HEDGES". SEIBERT CYLINDER OIL CUP CO.
abridgmerlt'oC; the rights of parties in respect to the jurisdiction of this court, nor to the act of a party calculated, through the use of such rule or praetice,to compass a. result which should impair the rights of his opponent ili equity proceedings herein. Hyde v. Stone, 20 How. 170. The facts alleged in the defendants' plea, and disclosed by the record, furnished no legal bar to this proceeding. Moreover the plea is not founded in equity. It should therefore be adjudged insufficient, and the defimdants required to answer, and it isoruered accordingly.
OIL CuP Co.'
(Olrcuit Own qf AppeaZ., Third OircuU, AprU f, 181li.)
.APPB.ur-JOINT JtmGMBNT OR DBCRBB.
Wliete a judgment or decree is several persons jointly, one of them,C&Dnot appeal alone, without a proper summons and severance·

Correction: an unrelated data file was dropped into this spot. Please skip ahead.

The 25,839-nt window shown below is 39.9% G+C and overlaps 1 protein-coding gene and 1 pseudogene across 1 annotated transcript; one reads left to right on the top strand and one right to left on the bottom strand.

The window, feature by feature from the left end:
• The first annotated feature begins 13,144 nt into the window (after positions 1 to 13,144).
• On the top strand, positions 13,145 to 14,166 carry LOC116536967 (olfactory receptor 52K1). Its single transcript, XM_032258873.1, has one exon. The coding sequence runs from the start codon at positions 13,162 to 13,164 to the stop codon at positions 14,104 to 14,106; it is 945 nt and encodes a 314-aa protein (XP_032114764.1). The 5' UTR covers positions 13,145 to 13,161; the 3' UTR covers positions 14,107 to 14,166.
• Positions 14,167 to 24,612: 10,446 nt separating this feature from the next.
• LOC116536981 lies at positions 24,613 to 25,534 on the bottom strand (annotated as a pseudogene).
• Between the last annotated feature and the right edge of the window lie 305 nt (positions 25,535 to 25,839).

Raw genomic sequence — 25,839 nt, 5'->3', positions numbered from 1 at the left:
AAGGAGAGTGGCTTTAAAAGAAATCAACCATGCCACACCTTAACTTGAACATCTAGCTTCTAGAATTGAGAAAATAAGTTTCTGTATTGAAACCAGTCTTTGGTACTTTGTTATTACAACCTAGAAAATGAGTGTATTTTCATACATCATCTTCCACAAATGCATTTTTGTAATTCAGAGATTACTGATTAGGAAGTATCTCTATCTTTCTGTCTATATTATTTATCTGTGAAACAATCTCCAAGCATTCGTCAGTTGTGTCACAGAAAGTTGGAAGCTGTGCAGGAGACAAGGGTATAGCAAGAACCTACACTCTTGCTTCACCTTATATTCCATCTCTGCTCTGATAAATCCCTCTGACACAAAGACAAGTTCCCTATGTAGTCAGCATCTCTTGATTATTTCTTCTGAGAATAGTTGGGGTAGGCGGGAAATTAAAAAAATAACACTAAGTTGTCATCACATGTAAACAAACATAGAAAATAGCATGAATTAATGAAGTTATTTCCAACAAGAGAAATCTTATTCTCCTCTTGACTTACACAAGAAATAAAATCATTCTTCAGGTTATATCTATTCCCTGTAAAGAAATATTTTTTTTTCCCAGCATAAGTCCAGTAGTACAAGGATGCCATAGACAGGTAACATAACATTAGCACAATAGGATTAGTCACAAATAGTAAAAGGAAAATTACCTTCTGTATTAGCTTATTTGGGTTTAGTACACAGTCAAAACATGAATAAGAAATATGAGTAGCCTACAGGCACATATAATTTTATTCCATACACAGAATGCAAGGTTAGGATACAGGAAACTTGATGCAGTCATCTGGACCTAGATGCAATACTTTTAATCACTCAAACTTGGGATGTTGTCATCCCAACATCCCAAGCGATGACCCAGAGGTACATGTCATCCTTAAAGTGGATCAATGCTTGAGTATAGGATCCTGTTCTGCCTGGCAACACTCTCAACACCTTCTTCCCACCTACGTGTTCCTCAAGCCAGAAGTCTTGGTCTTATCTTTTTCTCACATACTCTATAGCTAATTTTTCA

. Appeal from the Circuit Court of the United States for the District of New Jereey. In Equity. Suit by the Seibert Cylinder Oil Cup Company against Manufacturing Company, Charles Couse, presithe Newark dent, and William H. Hedges, secretary and treasurer, thereof, for infringement of .letters patent No. 188,243, for an invention relating to lubricators used in steam engines. There was judgment for plaintiff, (35 Fed. Rep. 509,) and defendant Hedges alone appeals. Motion to dismiss appeal. Appeal dismissed. Lawrence E. Sext<m, for the motion. J. a. Clayton, opposed. Before ACHESON, Circuit Judge, and BUTLER, District Judge. ACHESON, Circuit Judge. Undoubtedly the final decree in the court below in this case is a joint decree against the three defendants, the Newark Lubrioator Manufacturing Company, Charles Couse., and William H. Hedges. These parties were jointly interested in the suit, and the decree affects them all jointly. Yet only one of them, William H. Hedges, has appealed from th.e decree. His appeal was taken without previous summons and severance, or any equivalent action, and no cause has been shown for the nonjoinder of his codefendants in the appeal. Now, it has been held repeatedly by the supreme court, and is the settled rule in that court, that all the parties against whom a joint judgment or decree is rendered must unite in the writ of error or appeal, or it will be been a summons and severance, or some dismissed, unless there is shown for the nonjoinder. Maslike proceeding, or sufficient terson v. Herndon, .10 Wall. 416; Feibelmanv. Packard, 108 U. S. 15, 1 Ct. Rep. 138; EstilJ.v. Trabue, 128 U. S. 225, 9 Sup. Ct. Rep. 58. These decisions are conclnsive here, and the appeal of William H.